The rot seems to have really set in (for good) back in 2009 when the Administrative Council voted to appoint its then Chairman, Battistelli, as the executive head of the Office. At the time in question, Battistelli was an elected representative for a political party in France, which should have automatically disqualified him from holding such a position in an international organisation. But the Administrative Council remained oblivious to this glaring conflict of interest.

According to the internal EPO rumour mill, Battistelli had his successor as Chair of the Administrative Council, the Danish delegate Jesper Kongstad, quite literally “in his pocket”. Kongstad reportedly received a secret “emolument” from Battsitelli’s HR department in the form of the equivalent of an EPO principal director’s salary — a generous monthly tax-free sum of five-figure proportions.

One of Battistelli’s first moves as President of the Office was to procure the abolition of the independent Audit Committee which reported directly to the Administrative Council.

It’s highly ironic that one of the intended functions of the Audit Committee was to advise the Administrative Council about potential conflicts of interest. Now that it has been disbanded, there is no longer anybody around to warn the Council.

Given this background, it’s not really surprising that the increasing reliance of the EPO on Microsoft as an IT provider hasn’t generated any visible concern in the ranks of the organisation’s senior management and governance bodies.

Microsoft bribe
Did “foreign corrupt practices” play a role in the award of EPO contracts to Microsoft? The opacity of the tendering process makes it difficult to give an answer to such questions.

Another remarkable aspect of the present case is the total opacity of the process that led to the award of the contract or contracts for cloud computing services to Microsoft.

It’s not clear how much these contracts are worth and whether they were put out to public tender, or whether they were allocated by “direct award”.

We also don’t know who exactly was responsible for the internal vetting of these procurement decisions, although it seems fair to assume that they were ultimately approved and signed off by the President of the Office, António Campinos.

Whether or not Campinos was properly advised in the matter is of course a completely different question.

Readers of Techrights may recall that back in 2015, reports were circulating ([1] and [2]) about a programme of “closer cooperation” between the EPO’s senior management and some of its leading corporate applicants, in particular Microsoft.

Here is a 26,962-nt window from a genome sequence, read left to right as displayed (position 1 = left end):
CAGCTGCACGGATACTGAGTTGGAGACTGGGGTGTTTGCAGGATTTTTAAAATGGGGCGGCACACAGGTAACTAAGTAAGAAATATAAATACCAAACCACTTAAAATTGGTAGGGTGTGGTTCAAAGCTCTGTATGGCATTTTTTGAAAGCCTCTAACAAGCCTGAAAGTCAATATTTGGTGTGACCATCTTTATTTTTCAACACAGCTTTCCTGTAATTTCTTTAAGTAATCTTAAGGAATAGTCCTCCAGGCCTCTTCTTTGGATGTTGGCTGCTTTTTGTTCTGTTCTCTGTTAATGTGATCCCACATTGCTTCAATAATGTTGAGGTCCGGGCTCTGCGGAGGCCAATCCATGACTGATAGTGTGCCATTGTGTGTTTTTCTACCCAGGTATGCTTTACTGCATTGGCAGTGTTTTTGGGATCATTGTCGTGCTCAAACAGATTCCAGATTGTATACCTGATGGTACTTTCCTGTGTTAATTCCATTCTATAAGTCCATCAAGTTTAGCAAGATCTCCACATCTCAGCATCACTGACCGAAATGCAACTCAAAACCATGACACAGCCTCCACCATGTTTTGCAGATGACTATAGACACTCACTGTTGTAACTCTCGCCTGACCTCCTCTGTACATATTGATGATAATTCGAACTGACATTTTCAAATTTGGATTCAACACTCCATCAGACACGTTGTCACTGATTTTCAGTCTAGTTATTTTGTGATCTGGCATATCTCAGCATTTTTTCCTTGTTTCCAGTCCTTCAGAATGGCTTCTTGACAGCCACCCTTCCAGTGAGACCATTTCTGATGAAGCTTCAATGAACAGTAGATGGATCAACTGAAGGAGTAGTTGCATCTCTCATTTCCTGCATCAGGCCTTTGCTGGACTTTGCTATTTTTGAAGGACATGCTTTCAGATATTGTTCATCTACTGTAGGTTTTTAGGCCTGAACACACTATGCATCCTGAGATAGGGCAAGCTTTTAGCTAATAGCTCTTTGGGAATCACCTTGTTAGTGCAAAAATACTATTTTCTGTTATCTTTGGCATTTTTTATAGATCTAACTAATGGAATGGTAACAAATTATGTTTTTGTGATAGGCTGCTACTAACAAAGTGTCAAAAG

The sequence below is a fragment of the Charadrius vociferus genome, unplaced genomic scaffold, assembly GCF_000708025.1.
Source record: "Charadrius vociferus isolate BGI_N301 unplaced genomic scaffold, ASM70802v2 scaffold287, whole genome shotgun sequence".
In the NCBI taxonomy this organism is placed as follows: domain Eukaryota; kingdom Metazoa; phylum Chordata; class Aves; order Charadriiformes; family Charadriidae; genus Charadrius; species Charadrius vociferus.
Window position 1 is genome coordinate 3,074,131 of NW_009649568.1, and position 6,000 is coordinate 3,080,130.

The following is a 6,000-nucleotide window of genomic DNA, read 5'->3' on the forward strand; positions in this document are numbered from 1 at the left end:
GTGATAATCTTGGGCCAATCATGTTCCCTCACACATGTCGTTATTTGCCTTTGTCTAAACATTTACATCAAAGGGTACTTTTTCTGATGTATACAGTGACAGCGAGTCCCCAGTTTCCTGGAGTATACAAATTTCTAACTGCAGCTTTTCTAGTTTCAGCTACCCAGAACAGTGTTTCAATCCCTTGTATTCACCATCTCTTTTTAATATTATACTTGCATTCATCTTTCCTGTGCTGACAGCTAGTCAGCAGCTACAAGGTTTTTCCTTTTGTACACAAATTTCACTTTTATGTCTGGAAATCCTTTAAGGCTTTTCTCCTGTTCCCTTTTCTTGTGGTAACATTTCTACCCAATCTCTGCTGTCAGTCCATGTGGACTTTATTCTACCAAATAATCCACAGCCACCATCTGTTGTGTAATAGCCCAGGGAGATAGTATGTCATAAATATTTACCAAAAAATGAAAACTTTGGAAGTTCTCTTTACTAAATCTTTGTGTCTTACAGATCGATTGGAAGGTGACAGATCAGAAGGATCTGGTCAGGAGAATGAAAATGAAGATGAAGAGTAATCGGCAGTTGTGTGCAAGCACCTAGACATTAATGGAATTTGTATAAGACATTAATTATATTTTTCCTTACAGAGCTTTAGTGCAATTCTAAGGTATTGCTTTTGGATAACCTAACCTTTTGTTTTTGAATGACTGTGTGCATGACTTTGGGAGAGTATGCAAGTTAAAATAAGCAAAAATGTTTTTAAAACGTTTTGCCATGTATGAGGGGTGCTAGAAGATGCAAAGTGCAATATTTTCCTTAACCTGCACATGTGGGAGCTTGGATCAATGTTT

This arrangement attracted a lot of criticism at the time and many people quite rightly questioned whether it was appropriate for the EPO to be engaging in what amounted to a favourable treatment of large multinational corporations like Microsoft.

The recent expansion of Microsoft’s business relationship with the EPO has caused some people to speculate about whether the latest developments might not have been influenced by a further programme of “enhanced cooperation” involving “foreign corrupt practices”.

It is important to emphasise that there is currently no hard evidence of any “kickbacks” or “slush funds” operated by Microsoft at the EPO. For the moment, any such suggestions are based purely on speculation.

On the other hand, Microsoft’s well-documented track record in other jurisdictions means that such speculation cannot be dismissed as completely off the wall.

Cxcel issue
The EPO is plagued by an entrenched culture of opacity and non-accountability which makes a credible investigation into suspected irregularities almost impossible

However, the problem here is that the EPO is plagued by such a deeply entrenched culture of opacity and non-accountability that if these procurement decisions had in fact been tainted by corruption, it is highly unlikely that this would ever be investigated and exposed, especially if any members of the senior management were involved.

It is doubtful whether the EPO’s internal investigative procedures are really fit for purpose in such cases, and there is no external anti-corruption agency which would be competent to take appropriate action.

To sum up, we are left with a situation in which procurement decisions have been made at the EPO which effectively place sensitive internal operational data directly into the hands of an external IT service provider based in the US and subject to the laws of that jurisdiction — including the US CLOUD Act of 2018.

In addition to this, the IT service provider in question happens to be a significant player in the global IP game.

At the same time, none of those who bear the ultimate responsibility for these procurement decisions seem to have the slightest concern about what appears to be a clear-cut case of a conflict of interest.

As Lewis Carrol’s Alice might have said, “curiouser and curiouser!”

In the final part of the series we will consider whether the EPO’s increasing reliance on cloud computing services hosted by Microsoft has effectively led to a sell-out of the organisation’s “digital sovereignty”.

03.17.21

EPO and Microsoft Collude to Break the Law — Part XII: Corruption Addendum